Category Archives: confucianism


Ok…so while I am getting ready to discuss post-modern Japanese societal trends in the Otaku world next week, I have another project that has also captured my imagination. I’ve been helping prepare the He Qi exhibit coming to Saint Louis at Concordia Seminary in mid-October. Since it’s to be housed in the Concordia Historical Institute, we wanted to see what kind of artifacts were on had that might enhance the He Qi exhibit and give some more background on China and its encounter with Christianity. Take a look:


The posters included in this video are examples of how the Christian message was portrayed in China in 1926-1928. The Christian message of the new self and the new man is shown on the first poster, where one man, on the right, is wearing tattered clothes with all sorts of evil things and sinful behaviors written on them. On the left is a man wearing new clothes that are radiant and covered in clean characters that denote Christian virtues and outcomes of the Christian life, such as love, (It is interesting that 愛 [ai], love, and 仁 [ren], the Confucian value that equates to lovingkindness or “human-hearted compassion” are combined in one of the circles–right over the heart of the man) joy, patience, peace, etc. Between the two men is a cross, and at the foot of the cross is the discarded clothing representing the old self of the joyful man wearing the new clothes.

In the second poster, a man is hard at work in the fields. Except, instead of farming the soil, he is raking earthly possessions and all sorts of junk. A heavenly hand is proffering a crown, and the text on the poster says, “A raised (crowned) head is a blessing/wealth” accompanied by the text “Set your mind on heavenly things, do not set your mind on earthly things.” It is striking to see familiar Christian messages wearing indigenous Chinese clothes in such a folk-art style.

Historically, this was a period of transition from the republican government under Sun Yat-Sen’s leadership (he died in 1925) to the new government of the Guomindang, lead by Chiang Kai-Shek. Communists were soon to be on the run as GMD forces attacked them and pushed them out in 1927. By 1928, China was “unified” nominally under Chiang’s regime. This was still a period of uncertainty and turmoil…yet the Christian presence was there, sharing the peaceful message…the same message that He Qi wants to share with the world today.

Good articles on Adbusters

Roland Kelts has written a new article on Adbusters called “The Soul of Japan.” Kelts discusses the nature of Japanese popular culture, and connects some intriguing dots: Japan, being conquered by the USA, then officially occupied, followed up by years of US forces being present throughout Japan, has made Japan have a “little brother” complex, not allowing social maturation. He quotes Murakami Ryu, Murakami Haruki, and Murakami Takashi – the three big famous Murakamis (unrelated) with good effect.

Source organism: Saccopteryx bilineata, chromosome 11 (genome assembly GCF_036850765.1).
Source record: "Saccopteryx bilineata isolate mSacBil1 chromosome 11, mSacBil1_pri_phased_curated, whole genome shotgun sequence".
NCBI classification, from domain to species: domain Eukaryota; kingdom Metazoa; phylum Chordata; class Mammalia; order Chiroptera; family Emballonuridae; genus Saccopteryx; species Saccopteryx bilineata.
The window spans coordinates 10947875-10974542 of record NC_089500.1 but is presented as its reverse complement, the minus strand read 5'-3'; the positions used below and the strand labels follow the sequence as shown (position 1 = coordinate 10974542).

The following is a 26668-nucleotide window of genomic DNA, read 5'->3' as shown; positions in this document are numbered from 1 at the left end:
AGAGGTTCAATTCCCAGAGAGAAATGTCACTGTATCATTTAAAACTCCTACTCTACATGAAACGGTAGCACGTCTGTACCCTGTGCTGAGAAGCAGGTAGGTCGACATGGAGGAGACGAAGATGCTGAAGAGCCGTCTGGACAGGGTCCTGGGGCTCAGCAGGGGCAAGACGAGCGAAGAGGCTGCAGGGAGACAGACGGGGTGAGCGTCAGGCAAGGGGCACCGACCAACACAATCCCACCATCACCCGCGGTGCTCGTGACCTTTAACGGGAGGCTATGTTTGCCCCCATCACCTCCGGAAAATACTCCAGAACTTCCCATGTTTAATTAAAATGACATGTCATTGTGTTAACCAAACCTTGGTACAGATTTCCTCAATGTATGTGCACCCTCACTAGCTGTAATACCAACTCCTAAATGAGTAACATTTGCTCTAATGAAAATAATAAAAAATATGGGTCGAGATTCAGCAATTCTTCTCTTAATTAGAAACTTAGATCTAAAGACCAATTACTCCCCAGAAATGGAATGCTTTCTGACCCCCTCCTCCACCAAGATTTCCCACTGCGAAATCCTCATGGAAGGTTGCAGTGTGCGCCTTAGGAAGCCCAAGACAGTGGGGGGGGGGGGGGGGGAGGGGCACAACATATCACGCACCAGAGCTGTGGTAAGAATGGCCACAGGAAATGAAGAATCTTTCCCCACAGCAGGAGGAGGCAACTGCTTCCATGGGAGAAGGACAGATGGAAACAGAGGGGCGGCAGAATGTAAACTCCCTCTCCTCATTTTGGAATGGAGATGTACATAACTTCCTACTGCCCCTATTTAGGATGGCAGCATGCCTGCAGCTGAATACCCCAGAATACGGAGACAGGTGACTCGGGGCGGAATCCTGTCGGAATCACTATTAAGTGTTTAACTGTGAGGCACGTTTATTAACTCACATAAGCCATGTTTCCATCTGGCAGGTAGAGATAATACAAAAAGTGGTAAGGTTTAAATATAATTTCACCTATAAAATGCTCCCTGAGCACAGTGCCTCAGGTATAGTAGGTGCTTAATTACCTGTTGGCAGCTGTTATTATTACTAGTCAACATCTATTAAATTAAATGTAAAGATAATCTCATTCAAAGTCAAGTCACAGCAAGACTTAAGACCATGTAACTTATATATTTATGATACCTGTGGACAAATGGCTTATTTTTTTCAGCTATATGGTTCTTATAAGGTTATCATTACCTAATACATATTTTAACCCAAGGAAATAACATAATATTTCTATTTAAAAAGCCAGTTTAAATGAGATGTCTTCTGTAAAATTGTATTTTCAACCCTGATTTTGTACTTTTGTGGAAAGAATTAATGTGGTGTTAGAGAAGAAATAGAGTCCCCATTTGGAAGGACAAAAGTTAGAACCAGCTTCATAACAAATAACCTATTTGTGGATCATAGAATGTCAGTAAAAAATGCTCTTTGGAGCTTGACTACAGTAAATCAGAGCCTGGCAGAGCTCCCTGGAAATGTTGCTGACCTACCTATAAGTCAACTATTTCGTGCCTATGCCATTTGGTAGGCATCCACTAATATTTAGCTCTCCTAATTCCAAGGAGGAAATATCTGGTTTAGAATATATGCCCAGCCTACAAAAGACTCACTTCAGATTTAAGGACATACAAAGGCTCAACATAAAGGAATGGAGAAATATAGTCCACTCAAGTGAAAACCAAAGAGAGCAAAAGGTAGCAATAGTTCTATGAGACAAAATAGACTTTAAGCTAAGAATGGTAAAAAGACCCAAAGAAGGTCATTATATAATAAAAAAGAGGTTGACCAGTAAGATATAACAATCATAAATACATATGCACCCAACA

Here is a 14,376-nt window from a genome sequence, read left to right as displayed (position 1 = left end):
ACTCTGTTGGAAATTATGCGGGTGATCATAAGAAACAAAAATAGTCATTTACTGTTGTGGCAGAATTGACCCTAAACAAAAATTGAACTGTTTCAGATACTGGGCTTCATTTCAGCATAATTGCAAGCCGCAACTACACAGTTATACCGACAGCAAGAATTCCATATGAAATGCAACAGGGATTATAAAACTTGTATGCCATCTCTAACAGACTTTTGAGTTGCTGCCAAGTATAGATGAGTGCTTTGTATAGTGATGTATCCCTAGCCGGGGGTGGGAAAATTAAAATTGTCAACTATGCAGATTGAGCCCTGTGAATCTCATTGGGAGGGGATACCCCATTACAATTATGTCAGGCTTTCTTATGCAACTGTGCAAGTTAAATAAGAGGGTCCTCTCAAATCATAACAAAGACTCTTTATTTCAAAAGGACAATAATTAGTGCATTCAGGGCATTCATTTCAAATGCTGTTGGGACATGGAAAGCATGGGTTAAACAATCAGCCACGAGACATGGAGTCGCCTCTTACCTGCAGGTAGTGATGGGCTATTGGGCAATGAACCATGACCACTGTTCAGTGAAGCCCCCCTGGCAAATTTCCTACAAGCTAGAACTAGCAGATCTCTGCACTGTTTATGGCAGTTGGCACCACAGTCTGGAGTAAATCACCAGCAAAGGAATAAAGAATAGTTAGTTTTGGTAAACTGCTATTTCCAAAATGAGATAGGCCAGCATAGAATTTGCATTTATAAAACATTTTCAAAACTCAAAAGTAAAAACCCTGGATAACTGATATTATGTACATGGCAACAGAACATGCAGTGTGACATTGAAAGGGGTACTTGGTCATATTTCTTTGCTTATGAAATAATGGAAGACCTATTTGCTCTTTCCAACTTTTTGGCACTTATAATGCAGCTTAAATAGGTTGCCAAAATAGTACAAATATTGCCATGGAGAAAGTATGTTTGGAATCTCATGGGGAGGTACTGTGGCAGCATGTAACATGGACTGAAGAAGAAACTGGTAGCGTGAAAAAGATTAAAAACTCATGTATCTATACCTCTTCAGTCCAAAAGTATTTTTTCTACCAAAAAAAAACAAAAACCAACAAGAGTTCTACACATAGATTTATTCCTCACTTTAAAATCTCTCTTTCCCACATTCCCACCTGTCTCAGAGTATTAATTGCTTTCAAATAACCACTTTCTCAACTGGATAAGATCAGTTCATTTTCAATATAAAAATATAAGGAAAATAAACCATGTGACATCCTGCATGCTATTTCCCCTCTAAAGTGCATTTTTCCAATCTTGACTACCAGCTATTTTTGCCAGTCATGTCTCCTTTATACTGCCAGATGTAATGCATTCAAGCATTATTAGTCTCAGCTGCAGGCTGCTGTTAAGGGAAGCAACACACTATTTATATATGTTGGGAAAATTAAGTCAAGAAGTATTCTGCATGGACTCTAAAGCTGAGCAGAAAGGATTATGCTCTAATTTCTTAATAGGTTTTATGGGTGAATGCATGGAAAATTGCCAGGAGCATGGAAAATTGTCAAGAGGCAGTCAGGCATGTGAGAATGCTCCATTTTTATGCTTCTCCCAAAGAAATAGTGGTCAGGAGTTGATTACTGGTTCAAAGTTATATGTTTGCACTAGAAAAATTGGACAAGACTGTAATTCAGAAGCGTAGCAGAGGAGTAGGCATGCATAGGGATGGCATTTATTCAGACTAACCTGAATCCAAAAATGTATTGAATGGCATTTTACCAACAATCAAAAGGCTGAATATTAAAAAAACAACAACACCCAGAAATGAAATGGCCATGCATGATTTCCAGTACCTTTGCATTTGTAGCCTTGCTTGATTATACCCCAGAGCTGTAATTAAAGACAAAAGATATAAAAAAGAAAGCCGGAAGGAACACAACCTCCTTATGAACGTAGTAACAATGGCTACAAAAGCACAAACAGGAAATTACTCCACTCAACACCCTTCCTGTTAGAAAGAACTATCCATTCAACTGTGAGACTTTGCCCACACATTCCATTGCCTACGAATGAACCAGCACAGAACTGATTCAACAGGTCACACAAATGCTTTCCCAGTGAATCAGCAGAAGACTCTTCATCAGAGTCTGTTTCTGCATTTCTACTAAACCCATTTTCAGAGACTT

Specifically pointed is Murakami Takashi’s point that because Japan lost the war, was completely firebombed, and twice atom bombed, then lost the divine status of the emperor; moreover, in a Confucian context: they lost their national father, they began to express their loss and underlying discontent in subcultural media, like manga, anime, and the like.

picture-1Another good article by Kelts at speaks to the Japanese aesthetic of negative space, links Hello Kitty’s 17 lines to the success of minimalism, then talks to the attitudes surrounding garbage disposal and recycling, and how keeping the streets and planet clean fit into that matrix.

Japanese attitudes on trash have changed in the past 15 or so years. In 1994, we were burning almost all of our trash in the back-yard behind my small homestay family’s house in Gunma-ken. By 1997, it still had not caught on, but by 2000, recycling bins were popping up everywhere.

Funny thing is, anything you throw out, Japanese can tell how you live. If I threw out a pair of red boxer shorts, people would see them in the transparent bags that are used for showing which trash is which.

Growing up in NYC, we had red garbage cans for commingled recyclables by the late ’80’s with “curbside recycling.” It was fun and new, and always cool to think about the help to the environment. Sad thing was when you forgot, if a garbage cop found something in your regular trash, you’d get a ticket. The law took away our joy…and then when we learned that most of it wound up in a landfill anyway, we were sadly disillusioned. Still, the red trash cans were cool. Those who got them from the city later, had blue cans with white lids…they just weren’t as cool.